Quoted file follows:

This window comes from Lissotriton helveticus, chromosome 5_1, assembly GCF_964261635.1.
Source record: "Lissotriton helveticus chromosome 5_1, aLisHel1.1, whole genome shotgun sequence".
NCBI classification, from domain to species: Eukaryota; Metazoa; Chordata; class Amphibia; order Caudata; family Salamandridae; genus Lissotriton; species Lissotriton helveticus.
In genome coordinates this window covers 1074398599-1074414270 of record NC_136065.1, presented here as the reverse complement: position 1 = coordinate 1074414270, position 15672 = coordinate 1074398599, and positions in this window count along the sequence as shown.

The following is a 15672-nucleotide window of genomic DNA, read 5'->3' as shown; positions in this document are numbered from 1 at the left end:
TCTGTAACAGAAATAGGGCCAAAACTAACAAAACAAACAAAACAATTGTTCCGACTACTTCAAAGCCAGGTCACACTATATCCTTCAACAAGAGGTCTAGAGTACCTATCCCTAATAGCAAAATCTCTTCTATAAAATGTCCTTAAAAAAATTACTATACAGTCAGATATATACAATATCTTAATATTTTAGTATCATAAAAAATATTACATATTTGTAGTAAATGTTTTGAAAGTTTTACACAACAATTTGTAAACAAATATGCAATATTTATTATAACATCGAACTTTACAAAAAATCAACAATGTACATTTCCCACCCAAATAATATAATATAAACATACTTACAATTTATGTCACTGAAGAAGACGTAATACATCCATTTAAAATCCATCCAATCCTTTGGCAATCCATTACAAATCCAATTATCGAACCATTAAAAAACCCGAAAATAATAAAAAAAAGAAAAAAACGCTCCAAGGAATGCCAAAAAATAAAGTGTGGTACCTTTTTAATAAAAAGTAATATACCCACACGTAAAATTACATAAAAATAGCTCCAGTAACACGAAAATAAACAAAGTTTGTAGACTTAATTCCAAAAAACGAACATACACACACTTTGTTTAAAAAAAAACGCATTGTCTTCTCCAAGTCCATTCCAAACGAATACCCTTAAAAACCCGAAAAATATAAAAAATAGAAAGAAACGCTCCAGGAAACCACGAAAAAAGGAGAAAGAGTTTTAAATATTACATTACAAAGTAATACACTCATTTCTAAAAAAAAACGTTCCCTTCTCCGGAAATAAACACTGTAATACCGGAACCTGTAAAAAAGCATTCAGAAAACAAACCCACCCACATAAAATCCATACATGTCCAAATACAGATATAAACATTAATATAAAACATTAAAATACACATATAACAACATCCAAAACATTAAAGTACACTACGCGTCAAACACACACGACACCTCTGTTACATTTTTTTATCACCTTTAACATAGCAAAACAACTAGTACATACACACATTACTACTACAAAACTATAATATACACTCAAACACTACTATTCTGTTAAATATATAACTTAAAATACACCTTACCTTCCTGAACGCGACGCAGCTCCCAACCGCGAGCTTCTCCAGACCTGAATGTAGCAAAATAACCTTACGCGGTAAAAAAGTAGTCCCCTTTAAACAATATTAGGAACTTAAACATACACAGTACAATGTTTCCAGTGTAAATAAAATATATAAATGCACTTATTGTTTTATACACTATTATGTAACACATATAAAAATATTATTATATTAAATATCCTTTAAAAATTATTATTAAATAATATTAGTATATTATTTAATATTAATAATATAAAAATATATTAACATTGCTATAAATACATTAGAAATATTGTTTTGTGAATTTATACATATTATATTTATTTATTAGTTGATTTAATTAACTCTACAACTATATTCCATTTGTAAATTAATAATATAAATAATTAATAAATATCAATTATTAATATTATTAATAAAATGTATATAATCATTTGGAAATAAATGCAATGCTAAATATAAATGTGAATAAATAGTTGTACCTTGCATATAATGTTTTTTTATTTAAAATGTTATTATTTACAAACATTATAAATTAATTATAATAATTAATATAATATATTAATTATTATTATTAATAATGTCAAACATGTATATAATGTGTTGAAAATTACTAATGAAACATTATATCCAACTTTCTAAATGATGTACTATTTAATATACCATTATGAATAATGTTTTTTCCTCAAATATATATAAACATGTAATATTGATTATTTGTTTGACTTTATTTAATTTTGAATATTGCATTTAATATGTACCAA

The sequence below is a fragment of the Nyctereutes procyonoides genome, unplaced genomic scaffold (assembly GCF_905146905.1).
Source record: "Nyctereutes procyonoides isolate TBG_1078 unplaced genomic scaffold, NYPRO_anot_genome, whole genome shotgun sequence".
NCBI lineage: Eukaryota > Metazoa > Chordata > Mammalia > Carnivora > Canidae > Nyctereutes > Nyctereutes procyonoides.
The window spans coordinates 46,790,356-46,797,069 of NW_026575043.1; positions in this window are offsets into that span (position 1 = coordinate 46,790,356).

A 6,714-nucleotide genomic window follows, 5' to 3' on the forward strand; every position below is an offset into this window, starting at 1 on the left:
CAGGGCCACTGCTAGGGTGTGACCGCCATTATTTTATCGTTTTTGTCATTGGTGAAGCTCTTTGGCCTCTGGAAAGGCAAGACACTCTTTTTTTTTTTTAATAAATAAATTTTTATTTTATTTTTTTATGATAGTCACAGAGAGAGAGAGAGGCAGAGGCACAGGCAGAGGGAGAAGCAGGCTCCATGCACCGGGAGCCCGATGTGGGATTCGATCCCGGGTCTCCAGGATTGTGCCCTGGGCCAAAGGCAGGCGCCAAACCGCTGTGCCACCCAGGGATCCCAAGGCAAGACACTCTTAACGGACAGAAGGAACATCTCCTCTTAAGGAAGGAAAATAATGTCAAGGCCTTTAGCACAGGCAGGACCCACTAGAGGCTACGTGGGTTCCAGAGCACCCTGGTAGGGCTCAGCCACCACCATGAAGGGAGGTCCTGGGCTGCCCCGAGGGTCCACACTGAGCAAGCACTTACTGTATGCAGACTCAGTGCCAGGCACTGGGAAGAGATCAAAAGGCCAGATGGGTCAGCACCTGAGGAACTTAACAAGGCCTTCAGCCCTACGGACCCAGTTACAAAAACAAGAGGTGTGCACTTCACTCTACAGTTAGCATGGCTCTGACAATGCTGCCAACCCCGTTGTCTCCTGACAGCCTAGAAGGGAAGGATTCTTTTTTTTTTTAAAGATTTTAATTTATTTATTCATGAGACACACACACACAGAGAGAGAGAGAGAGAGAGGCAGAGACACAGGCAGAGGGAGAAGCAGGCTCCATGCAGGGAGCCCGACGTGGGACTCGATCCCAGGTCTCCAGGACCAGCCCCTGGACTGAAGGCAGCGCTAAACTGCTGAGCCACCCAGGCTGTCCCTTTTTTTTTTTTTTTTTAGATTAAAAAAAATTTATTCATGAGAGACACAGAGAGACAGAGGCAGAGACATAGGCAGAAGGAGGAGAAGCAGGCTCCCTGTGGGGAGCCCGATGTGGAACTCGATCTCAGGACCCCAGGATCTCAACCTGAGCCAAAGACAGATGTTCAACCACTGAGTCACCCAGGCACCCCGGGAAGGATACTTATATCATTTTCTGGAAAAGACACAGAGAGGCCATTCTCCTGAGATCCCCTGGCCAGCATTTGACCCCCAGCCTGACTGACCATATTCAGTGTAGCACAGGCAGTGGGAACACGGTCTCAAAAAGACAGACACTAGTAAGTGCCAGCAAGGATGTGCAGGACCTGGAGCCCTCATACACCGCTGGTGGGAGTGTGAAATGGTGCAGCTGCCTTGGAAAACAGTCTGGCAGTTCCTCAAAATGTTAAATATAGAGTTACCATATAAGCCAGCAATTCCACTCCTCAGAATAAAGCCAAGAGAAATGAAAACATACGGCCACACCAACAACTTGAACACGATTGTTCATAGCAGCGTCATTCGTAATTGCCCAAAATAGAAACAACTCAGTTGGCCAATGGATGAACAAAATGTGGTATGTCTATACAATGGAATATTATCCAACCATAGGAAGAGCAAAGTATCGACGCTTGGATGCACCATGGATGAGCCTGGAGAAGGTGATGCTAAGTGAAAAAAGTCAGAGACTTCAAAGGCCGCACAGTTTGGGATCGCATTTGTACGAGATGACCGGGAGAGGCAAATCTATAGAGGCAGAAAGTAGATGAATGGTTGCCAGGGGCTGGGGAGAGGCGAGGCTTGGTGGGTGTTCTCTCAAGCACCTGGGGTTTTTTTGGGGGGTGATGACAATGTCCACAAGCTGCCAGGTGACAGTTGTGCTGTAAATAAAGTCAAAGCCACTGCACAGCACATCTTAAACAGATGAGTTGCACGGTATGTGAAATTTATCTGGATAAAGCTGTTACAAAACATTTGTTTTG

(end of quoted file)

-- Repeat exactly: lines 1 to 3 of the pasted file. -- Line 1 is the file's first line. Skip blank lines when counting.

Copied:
This window comes from Lissotriton helveticus, chromosome 5_1, assembly GCF_964261635.1.
Source record: "Lissotriton helveticus chromosome 5_1, aLisHel1.1, whole genome shotgun sequence".
NCBI classification, from domain to species: Eukaryota; Metazoa; Chordata; class Amphibia; order Caudata; family Salamandridae; genus Lissotriton; species Lissotriton helveticus.